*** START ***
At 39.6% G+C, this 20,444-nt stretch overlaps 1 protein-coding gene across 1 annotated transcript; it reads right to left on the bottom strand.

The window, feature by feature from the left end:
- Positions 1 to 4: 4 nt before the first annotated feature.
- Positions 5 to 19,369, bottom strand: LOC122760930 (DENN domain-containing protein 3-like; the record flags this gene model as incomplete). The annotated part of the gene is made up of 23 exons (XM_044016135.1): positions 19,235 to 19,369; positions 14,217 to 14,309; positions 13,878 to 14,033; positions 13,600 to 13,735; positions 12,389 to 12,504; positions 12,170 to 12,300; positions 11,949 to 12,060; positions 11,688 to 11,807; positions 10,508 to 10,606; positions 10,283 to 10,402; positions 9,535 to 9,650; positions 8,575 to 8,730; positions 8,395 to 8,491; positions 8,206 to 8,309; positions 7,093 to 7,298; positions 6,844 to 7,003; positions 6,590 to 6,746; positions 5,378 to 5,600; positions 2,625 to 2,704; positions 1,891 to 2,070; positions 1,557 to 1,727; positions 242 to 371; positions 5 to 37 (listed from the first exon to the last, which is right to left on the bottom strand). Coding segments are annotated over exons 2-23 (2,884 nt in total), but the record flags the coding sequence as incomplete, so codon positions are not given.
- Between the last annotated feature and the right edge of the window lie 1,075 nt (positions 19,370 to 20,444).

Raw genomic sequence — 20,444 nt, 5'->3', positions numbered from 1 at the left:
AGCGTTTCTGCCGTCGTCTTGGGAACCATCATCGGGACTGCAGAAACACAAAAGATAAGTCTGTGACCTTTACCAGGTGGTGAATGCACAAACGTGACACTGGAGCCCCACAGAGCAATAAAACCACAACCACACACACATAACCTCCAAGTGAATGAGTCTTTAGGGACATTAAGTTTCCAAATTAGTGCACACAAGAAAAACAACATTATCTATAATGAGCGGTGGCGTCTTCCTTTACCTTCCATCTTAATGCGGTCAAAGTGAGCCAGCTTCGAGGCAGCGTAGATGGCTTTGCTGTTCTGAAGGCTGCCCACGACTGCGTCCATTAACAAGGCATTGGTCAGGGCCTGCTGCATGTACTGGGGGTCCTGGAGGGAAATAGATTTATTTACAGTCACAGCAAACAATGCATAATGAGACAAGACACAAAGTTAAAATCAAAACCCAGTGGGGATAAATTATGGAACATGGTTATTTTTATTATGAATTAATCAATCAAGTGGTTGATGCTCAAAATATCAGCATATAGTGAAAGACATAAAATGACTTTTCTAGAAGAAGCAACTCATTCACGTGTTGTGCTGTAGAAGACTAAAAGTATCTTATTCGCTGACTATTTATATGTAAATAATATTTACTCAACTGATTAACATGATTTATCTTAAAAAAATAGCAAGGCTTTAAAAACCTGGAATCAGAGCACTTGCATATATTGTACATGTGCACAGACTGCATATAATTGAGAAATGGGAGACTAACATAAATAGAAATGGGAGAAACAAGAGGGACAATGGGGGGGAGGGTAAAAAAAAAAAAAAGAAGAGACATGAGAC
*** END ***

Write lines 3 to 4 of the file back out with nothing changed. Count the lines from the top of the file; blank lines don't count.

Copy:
- Positions 1 to 4: 4 nt before the first annotated feature.
- Positions 5 to 19,369, bottom strand: LOC122760930 (DENN domain-containing protein 3-like; the record flags this gene model as incomplete). The annotated part of the gene is made up of 23 exons (XM_044016135.1): positions 19,235 to 19,369; positions 14,217 to 14,309; positions 13,878 to 14,033; positions 13,600 to 13,735; positions 12,389 to 12,504; positions 12,170 to 12,300; positions 11,949 to 12,060; positions 11,688 to 11,807; positions 10,508 to 10,606; positions 10,283 to 10,402; positions 9,535 to 9,650; positions 8,575 to 8,730; positions 8,395 to 8,491; positions 8,206 to 8,309; positions 7,093 to 7,298; positions 6,844 to 7,003; positions 6,590 to 6,746; positions 5,378 to 5,600; positions 2,625 to 2,704; positions 1,891 to 2,070; positions 1,557 to 1,727; positions 242 to 371; positions 5 to 37 (listed from the first exon to the last, which is right to left on the bottom strand). Coding segments are annotated over exons 2-23 (2,884 nt in total), but the record flags the coding sequence as incomplete, so codon positions are not given.